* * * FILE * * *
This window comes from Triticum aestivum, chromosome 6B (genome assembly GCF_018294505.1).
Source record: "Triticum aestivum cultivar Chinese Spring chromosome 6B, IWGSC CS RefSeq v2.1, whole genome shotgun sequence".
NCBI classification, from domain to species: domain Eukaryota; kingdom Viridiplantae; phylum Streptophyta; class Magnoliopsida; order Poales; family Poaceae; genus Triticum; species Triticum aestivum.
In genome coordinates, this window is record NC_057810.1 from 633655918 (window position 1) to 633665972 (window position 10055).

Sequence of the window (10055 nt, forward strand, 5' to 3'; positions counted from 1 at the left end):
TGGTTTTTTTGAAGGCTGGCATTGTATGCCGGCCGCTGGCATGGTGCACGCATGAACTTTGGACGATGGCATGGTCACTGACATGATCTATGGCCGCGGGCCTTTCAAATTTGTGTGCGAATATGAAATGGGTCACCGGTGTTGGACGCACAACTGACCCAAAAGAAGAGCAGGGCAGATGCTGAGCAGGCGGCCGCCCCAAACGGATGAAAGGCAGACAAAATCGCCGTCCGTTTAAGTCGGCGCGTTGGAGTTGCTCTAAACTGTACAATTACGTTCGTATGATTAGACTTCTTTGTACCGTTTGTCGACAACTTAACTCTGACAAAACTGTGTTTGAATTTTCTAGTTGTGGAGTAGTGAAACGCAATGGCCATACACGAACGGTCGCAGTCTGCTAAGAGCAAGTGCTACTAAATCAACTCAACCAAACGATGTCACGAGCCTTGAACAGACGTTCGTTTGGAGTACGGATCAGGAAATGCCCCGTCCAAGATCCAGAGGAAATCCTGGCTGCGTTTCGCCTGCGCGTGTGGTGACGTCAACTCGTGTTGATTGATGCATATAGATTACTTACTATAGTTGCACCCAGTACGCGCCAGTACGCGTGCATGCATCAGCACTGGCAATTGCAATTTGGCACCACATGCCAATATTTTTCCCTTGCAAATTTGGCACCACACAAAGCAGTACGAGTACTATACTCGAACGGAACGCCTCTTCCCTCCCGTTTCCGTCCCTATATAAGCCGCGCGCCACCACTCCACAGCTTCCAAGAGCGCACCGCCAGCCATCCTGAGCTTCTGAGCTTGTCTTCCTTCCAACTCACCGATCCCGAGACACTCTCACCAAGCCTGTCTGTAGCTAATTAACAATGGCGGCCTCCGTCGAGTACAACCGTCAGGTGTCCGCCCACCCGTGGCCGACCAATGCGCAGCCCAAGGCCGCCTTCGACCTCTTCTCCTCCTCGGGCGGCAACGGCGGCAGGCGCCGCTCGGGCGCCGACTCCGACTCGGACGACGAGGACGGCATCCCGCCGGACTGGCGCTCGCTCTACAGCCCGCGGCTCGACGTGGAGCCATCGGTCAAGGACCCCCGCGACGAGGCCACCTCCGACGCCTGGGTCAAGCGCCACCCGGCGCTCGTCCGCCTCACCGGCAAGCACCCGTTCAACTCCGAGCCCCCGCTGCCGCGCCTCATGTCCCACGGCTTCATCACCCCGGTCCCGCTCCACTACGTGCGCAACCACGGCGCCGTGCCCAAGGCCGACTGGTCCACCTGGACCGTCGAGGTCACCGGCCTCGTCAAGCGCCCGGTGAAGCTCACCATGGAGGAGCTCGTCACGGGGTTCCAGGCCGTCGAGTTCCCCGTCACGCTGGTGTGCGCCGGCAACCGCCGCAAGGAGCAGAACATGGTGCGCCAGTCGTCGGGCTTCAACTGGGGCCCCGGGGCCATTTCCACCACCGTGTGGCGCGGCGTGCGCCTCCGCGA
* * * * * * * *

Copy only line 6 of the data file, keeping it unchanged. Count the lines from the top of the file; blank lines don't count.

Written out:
TGGTTTTTTTGAAGGCTGGCATTGTATGCCGGCCGCTGGCATGGTGCACGCATGAACTTTGGACGATGGCATGGTCACTGACATGATCTATGGCCGCGGGCCTTTCAAATTTGTGTGCGAATATGAAATGGGTCACCGGTGTTGGACGCACAACTGACCCAAAAGAAGAGCAGGGCAGATGCTGAGCAGGCGGCCGCCCCAAACGGATGAAAGGCAGACAAAATCGCCGTCCGTTTAAGTCGGCGCGTTGGAGTTGCTCTAAACTGTACAATTACGTTCGTATGATTAGACTTCTTTGTACCGTTTGTCGACAACTTAACTCTGACAAAACTGTGTTTGAATTTTCTAGTTGTGGAGTAGTGAAACGCAATGGCCATACACGAACGGTCGCAGTCTGCTAAGAGCAAGTGCTACTAAATCAACTCAACCAAACGATGTCACGAGCCTTGAACAGACGTTCGTTTGGAGTACGGATCAGGAAATGCCCCGTCCAAGATCCAGAGGAAATCCTGGCTGCGTTTCGCCTGCGCGTGTGGTGACGTCAACTCGTGTTGATTGATGCATATAGATTACTTACTATAGTTGCACCCAGTACGCGCCAGTACGCGTGCATGCATCAGCACTGGCAATTGCAATTTGGCACCACATGCCAATATTTTTCCCTTGCAAATTTGGCACCACACAAAGCAGTACGAGTACTATACTCGAACGGAACGCCTCTTCCCTCCCGTTTCCGTCCCTATATAAGCCGCGCGCCACCACTCCACAGCTTCCAAGAGCGCACCGCCAGCCATCCTGAGCTTCTGAGCTTGTCTTCCTTCCAACTCACCGATCCCGAGACACTCTCACCAAGCCTGTCTGTAGCTAATTAACAATGGCGGCCTCCGTCGAGTACAACCGTCAGGTGTCCGCCCACCCGTGGCCGACCAATGCGCAGCCCAAGGCCGCCTTCGACCTCTTCTCCTCCTCGGGCGGCAACGGCGGCAGGCGCCGCTCGGGCGCCGACTCCGACTCGGACGACGAGGACGGCATCCCGCCGGACTGGCGCTCGCTCTACAGCCCGCGGCTCGACGTGGAGCCATCGGTCAAGGACCCCCGCGACGAGGCCACCTCCGACGCCTGGGTCAAGCGCCACCCGGCGCTCGTCCGCCTCACCGGCAAGCACCCGTTCAACTCCGAGCCCCCGCTGCCGCGCCTCATGTCCCACGGCTTCATCACCCCGGTCCCGCTCCACTACGTGCGCAACCACGGCGCCGTGCCCAAGGCCGACTGGTCCACCTGGACCGTCGAGGTCACCGGCCTCGTCAAGCGCCCGGTGAAGCTCACCATGGAGGAGCTCGTCACGGGGTTCCAGGCCGTCGAGTTCCCCGTCACGCTGGTGTGCGCCGGCAACCGCCGCAAGGAGCAGAACATGGTGCGCCAGTCGTCGGGCTTCAACTGGGGCCCCGGGGCCATTTCCACCACCGTGTGGCGCGGCGTGCGCCTCCGCGA